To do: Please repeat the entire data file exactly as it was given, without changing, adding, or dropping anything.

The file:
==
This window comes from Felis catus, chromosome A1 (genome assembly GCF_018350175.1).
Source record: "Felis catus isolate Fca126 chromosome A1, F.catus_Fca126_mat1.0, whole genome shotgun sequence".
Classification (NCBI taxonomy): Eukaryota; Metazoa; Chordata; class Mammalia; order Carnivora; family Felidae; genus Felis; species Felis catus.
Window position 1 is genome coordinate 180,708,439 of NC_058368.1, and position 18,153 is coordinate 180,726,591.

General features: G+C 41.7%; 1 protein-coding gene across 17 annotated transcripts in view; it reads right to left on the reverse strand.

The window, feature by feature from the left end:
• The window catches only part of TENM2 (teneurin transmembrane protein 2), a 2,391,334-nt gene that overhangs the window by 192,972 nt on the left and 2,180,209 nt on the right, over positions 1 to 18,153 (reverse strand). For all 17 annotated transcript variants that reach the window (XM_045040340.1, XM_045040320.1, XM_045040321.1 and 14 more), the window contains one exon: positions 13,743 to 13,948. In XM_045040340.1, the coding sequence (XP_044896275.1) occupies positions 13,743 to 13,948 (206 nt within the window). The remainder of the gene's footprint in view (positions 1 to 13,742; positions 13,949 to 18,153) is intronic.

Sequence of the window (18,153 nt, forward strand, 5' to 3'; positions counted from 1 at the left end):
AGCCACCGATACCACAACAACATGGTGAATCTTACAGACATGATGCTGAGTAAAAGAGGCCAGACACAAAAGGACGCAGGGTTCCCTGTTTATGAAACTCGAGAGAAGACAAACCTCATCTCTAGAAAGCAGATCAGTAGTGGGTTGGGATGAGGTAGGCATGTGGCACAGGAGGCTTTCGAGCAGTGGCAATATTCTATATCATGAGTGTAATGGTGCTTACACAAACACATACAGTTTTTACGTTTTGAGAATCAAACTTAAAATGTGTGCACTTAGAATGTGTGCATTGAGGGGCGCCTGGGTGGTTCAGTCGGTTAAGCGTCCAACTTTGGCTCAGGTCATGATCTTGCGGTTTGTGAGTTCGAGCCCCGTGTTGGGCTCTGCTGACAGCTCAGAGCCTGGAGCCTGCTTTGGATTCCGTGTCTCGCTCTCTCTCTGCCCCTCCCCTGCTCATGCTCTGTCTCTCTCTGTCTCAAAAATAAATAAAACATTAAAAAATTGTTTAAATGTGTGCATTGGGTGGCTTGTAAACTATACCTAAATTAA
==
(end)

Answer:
This window comes from Felis catus, chromosome A1 (genome assembly GCF_018350175.1).
Source record: "Felis catus isolate Fca126 chromosome A1, F.catus_Fca126_mat1.0, whole genome shotgun sequence".
Classification (NCBI taxonomy): Eukaryota; Metazoa; Chordata; class Mammalia; order Carnivora; family Felidae; genus Felis; species Felis catus.
Window position 1 is genome coordinate 180,708,439 of NC_058368.1, and position 18,153 is coordinate 180,726,591.

General features: G+C 41.7%; 1 protein-coding gene across 17 annotated transcripts in view; it reads right to left on the reverse strand.

The window, feature by feature from the left end:
• The window catches only part of TENM2 (teneurin transmembrane protein 2), a 2,391,334-nt gene that overhangs the window by 192,972 nt on the left and 2,180,209 nt on the right, over positions 1 to 18,153 (reverse strand). For all 17 annotated transcript variants that reach the window (XM_045040340.1, XM_045040320.1, XM_045040321.1 and 14 more), the window contains one exon: positions 13,743 to 13,948. In XM_045040340.1, the coding sequence (XP_044896275.1) occupies positions 13,743 to 13,948 (206 nt within the window). The remainder of the gene's footprint in view (positions 1 to 13,742; positions 13,949 to 18,153) is intronic.

Sequence of the window (18,153 nt, forward strand, 5' to 3'; positions counted from 1 at the left end):
AGCCACCGATACCACAACAACATGGTGAATCTTACAGACATGATGCTGAGTAAAAGAGGCCAGACACAAAAGGACGCAGGGTTCCCTGTTTATGAAACTCGAGAGAAGACAAACCTCATCTCTAGAAAGCAGATCAGTAGTGGGTTGGGATGAGGTAGGCATGTGGCACAGGAGGCTTTCGAGCAGTGGCAATATTCTATATCATGAGTGTAATGGTGCTTACACAAACACATACAGTTTTTACGTTTTGAGAATCAAACTTAAAATGTGTGCACTTAGAATGTGTGCATTGAGGGGCGCCTGGGTGGTTCAGTCGGTTAAGCGTCCAACTTTGGCTCAGGTCATGATCTTGCGGTTTGTGAGTTCGAGCCCCGTGTTGGGCTCTGCTGACAGCTCAGAGCCTGGAGCCTGCTTTGGATTCCGTGTCTCGCTCTCTCTCTGCCCCTCCCCTGCTCATGCTCTGTCTCTCTCTGTCTCAAAAATAAATAAAACATTAAAAAATTGTTTAAATGTGTGCATTGGGTGGCTTGTAAACTATACCTAAATTAA